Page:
Feb. 7, 1998
STORRS, Conn. (AP) - The letters heard most around Gampel Pavilion on
Saturday were D and Q and it wasn't over players fouling out.
Seventh-ranked Connecticut gave one of its most impressive defensive
performances of the year in holding No. 9 Stanford to its lowest point total of
the season in a 76-56 victory.
Connecticut senior Monquencio Hardnett, better known as "Q," had a
season-high 14 points and keyed the zone traps that had the sellout crowd
roaring throughout and chanting his name in the second half.
"I don't like being in the spotlight, leave that for the stars," said the
reserve guard who was mobbed by his teammates after consecutive steals led to
two breakaway moves as the Huskies (21-3) pulled away midway through the second
half. "I just like to do what I'm supposed to do as long as we keep winning."
The victory was the fifth straight for the Huskies, while the Cardinal
(19-3) lost for the third time in four games after starting the season 18-0.
Stanford played at California on Wednesday night, traveled across the country
Thursday, practiced Friday and played at noon local time Saturday, 9 a.m. to
the team's body clocks.
"We knew we ran the risk, that's why you play the games," Stanford coach
Mike Montgomery said. "You are judged every time out and everyone is aware of
that. It's not about perception, we are who we are. What that was some really
Connecticut, always one of the nation's leading defensive teams, held
Stanford well under its average of 81.6 points per game and to under 70 points
for just the fourth time this season. The Cardinal's previous low was 63 points
in a 21-point win over San Diego State.
Stanford, which entered the game shooting 47 percent, was 19-for-61 (31
percent) against Connecticut, only the fourth time this season it was under 40
percent. The Cardinal struggled against the Huskies' zone trap, finishing with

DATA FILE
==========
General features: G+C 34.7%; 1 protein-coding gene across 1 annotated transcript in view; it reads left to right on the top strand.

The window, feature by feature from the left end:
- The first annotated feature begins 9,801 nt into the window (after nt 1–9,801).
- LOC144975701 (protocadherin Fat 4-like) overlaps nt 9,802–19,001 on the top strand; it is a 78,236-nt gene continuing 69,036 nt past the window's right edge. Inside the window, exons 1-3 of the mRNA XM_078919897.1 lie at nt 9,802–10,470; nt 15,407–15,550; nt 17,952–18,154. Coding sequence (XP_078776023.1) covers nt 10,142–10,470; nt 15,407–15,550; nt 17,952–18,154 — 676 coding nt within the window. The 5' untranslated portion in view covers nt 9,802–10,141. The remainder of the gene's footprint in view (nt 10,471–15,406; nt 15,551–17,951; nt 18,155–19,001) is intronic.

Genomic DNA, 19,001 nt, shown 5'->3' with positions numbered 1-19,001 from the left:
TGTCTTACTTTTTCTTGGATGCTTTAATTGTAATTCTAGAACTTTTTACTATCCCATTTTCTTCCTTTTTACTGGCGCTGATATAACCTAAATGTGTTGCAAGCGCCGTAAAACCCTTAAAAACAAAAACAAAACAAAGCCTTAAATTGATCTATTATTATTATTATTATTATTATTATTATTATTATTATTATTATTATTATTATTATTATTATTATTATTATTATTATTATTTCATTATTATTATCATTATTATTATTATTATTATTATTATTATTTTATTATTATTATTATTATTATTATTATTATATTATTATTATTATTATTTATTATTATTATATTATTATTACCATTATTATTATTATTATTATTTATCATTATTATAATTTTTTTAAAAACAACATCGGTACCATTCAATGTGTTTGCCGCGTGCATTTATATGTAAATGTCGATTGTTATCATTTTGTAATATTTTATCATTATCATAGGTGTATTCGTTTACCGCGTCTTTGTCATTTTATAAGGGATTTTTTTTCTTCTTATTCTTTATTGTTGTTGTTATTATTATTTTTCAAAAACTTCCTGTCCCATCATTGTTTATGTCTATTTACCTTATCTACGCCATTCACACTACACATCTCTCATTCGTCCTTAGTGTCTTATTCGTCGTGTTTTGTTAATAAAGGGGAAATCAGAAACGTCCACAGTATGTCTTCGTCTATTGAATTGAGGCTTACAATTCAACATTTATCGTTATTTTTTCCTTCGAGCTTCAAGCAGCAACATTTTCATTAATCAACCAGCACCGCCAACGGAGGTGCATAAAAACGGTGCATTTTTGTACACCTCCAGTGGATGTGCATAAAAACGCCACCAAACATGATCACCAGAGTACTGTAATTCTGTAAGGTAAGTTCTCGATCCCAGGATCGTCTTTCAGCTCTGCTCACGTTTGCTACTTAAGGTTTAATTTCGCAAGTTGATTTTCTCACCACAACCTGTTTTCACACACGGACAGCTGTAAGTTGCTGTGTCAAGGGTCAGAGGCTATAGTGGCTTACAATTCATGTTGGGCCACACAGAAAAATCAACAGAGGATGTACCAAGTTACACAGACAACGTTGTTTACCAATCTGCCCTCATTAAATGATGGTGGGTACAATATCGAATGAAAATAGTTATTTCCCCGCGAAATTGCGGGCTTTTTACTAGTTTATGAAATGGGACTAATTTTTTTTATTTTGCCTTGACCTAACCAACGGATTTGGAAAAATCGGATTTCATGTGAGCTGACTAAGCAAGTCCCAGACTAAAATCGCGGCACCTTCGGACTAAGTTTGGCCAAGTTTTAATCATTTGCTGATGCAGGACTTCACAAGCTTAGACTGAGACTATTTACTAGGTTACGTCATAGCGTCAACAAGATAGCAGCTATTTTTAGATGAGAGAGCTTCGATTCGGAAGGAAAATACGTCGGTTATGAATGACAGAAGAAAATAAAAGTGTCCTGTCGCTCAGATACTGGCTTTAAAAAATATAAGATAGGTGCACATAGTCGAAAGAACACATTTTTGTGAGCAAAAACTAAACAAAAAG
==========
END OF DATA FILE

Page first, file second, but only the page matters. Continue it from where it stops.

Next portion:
18 turnovers, five over their season average and three less than the
season-high they had in their last game against California.
"That was an exquisite basketball game for us. I couldn't ask for much
more," Connecticut coach Jim Calhoun said. "We normally use our defense to
create our offense and that's what happened. We knew they would be tired after
coming across the country so instead of playing the game at 12 feet where they
wanted to, we played at 94 feet. We wanted a fullcourt pace even in the
Richard Hamilton scored 24 points for Connecticut, which led by 12 points at
halftime and by as many as 25 before Stanford scored the final five points of
Hamilton had 14 points in the first half as Connecticut took control on both
ends of the floor. He scored the first six points of a 10-0 run that gave the
Huskies a 12-6 lead. The biggest lead of the first half was 33-19.
"We did not make them pay inside at all," Montgomery said of his team
which has one of the biggest frontcourts in the country even without starter
Pete Van Elswyk who didn't make the trip because of food poisoning. "It was a
combination of their defense and us showing some slippage."
Stanford, which lost consecutive home games to Arizona and Arizona State
before beating Cal on Wednesday, was led by Arthur Lee with 17 points.
Stanford went on a 10-4 run to get within 65-49 with 5:09 left, but Hardnett
and Ricky Moore had successive three-point plays to start an 11-0 run.
"Q did an excellent job for us just like always," Hamilton said. "We know
he and the rest of the bench will do what they have to do and that's why we
don't have to worry about fatigue."